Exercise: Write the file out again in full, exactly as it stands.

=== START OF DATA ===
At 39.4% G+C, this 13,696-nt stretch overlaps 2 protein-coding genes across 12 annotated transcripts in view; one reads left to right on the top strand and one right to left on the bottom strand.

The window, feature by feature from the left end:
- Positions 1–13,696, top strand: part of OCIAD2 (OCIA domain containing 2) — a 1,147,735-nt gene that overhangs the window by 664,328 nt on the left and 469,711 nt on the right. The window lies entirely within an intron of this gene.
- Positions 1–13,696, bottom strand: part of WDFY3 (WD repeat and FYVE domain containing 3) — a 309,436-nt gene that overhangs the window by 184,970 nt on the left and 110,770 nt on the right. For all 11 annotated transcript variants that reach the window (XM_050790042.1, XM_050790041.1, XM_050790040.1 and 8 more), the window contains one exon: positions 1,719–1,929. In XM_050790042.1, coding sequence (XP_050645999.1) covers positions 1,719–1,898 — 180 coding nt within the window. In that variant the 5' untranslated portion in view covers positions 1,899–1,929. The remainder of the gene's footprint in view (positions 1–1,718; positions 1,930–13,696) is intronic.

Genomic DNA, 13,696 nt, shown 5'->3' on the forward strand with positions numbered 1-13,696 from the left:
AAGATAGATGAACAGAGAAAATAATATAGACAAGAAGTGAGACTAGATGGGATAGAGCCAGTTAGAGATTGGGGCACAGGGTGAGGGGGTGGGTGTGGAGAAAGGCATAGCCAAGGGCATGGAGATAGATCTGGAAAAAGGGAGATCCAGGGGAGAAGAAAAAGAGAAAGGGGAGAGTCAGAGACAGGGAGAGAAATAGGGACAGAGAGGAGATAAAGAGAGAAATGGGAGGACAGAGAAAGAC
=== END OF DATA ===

At 39.4% G+C, this 13,696-nt stretch overlaps 2 protein-coding genes across 12 annotated transcripts in view; one reads left to right on the top strand and one right to left on the bottom strand.

The window, feature by feature from the left end:
- Positions 1–13,696, top strand: part of OCIAD2 (OCIA domain containing 2) — a 1,147,735-nt gene that overhangs the window by 664,328 nt on the left and 469,711 nt on the right. The window lies entirely within an intron of this gene.
- Positions 1–13,696, bottom strand: part of WDFY3 (WD repeat and FYVE domain containing 3) — a 309,436-nt gene that overhangs the window by 184,970 nt on the left and 110,770 nt on the right. For all 11 annotated transcript variants that reach the window (XM_050790042.1, XM_050790041.1, XM_050790040.1 and 8 more), the window contains one exon: positions 1,719–1,929. In XM_050790042.1, coding sequence (XP_050645999.1) covers positions 1,719–1,898 — 180 coding nt within the window. In that variant the 5' untranslated portion in view covers positions 1,899–1,929. The remainder of the gene's footprint in view (positions 1–1,718; positions 1,930–13,696) is intronic.

Genomic DNA, 13,696 nt, shown 5'->3' on the forward strand with positions numbered 1-13,696 from the left:
AAGATAGATGAACAGAGAAAATAATATAGACAAGAAGTGAGACTAGATGGGATAGAGCCAGTTAGAGATTGGGGCACAGGGTGAGGGGGTGGGTGTGGAGAAAGGCATAGCCAAGGGCATGGAGATAGATCTGGAAAAAGGGAGATCCAGGGGAGAAGAAAAAGAGAAAGGGGAGAGTCAGAGACAGGGAGAGAAATAGGGACAGAGAGGAGATAAAGAGAGAAATGGGAGGACAGAGAAAGAC